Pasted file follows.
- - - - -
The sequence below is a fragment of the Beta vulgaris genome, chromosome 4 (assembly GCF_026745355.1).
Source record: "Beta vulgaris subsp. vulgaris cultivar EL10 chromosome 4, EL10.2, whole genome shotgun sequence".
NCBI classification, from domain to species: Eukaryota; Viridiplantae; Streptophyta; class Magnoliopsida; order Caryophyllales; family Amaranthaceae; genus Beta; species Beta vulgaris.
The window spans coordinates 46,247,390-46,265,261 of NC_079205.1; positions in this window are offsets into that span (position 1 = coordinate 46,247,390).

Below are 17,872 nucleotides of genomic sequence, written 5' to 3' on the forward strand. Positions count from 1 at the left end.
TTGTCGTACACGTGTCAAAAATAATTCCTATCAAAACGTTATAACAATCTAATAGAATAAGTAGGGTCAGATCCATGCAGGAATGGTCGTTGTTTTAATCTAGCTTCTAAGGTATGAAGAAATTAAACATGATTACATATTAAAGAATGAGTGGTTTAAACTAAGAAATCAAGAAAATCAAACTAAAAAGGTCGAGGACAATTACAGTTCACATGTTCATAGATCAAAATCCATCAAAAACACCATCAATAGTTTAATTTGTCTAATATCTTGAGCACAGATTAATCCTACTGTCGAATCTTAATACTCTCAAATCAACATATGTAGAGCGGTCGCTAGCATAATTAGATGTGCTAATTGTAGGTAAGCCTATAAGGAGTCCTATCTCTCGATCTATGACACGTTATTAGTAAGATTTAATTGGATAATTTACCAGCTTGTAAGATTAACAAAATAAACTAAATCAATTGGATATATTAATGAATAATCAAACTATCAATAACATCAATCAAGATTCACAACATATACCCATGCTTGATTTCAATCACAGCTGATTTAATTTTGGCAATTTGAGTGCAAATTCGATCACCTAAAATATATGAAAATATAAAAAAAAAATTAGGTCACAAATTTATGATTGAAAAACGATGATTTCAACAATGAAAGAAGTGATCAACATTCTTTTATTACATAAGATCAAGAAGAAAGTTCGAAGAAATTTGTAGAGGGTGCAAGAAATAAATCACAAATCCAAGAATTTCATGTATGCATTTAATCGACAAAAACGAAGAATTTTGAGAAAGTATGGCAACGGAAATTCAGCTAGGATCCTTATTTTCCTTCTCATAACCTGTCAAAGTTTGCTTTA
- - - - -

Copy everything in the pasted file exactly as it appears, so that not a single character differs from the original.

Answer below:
The sequence below is a fragment of the Beta vulgaris genome, chromosome 4 (assembly GCF_026745355.1).
Source record: "Beta vulgaris subsp. vulgaris cultivar EL10 chromosome 4, EL10.2, whole genome shotgun sequence".
NCBI classification, from domain to species: Eukaryota; Viridiplantae; Streptophyta; class Magnoliopsida; order Caryophyllales; family Amaranthaceae; genus Beta; species Beta vulgaris.
The window spans coordinates 46,247,390-46,265,261 of NC_079205.1; positions in this window are offsets into that span (position 1 = coordinate 46,247,390).

Below are 17,872 nucleotides of genomic sequence, written 5' to 3' on the forward strand. Positions count from 1 at the left end.
TTGTCGTACACGTGTCAAAAATAATTCCTATCAAAACGTTATAACAATCTAATAGAATAAGTAGGGTCAGATCCATGCAGGAATGGTCGTTGTTTTAATCTAGCTTCTAAGGTATGAAGAAATTAAACATGATTACATATTAAAGAATGAGTGGTTTAAACTAAGAAATCAAGAAAATCAAACTAAAAAGGTCGAGGACAATTACAGTTCACATGTTCATAGATCAAAATCCATCAAAAACACCATCAATAGTTTAATTTGTCTAATATCTTGAGCACAGATTAATCCTACTGTCGAATCTTAATACTCTCAAATCAACATATGTAGAGCGGTCGCTAGCATAATTAGATGTGCTAATTGTAGGTAAGCCTATAAGGAGTCCTATCTCTCGATCTATGACACGTTATTAGTAAGATTTAATTGGATAATTTACCAGCTTGTAAGATTAACAAAATAAACTAAATCAATTGGATATATTAATGAATAATCAAACTATCAATAACATCAATCAAGATTCACAACATATACCCATGCTTGATTTCAATCACAGCTGATTTAATTTTGGCAATTTGAGTGCAAATTCGATCACCTAAAATATATGAAAATATAAAAAAAAAATTAGGTCACAAATTTATGATTGAAAAACGATGATTTCAACAATGAAAGAAGTGATCAACATTCTTTTATTACATAAGATCAAGAAGAAAGTTCGAAGAAATTTGTAGAGGGTGCAAGAAATAAATCACAAATCCAAGAATTTCATGTATGCATTTAATCGACAAAAACGAAGAATTTTGAGAAAGTATGGCAACGGAAATTCAGCTAGGATCCTTATTTTCCTTCTCATAACCTGTCAAAGTTTGCTTTA